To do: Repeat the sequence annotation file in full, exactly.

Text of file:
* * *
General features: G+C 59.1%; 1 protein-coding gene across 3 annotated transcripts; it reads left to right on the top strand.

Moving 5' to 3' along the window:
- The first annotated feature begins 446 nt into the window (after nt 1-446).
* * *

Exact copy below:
General features: G+C 59.1%; 1 protein-coding gene across 3 annotated transcripts; it reads left to right on the top strand.

Moving 5' to 3' along the window:
- The first annotated feature begins 446 nt into the window (after nt 1-446).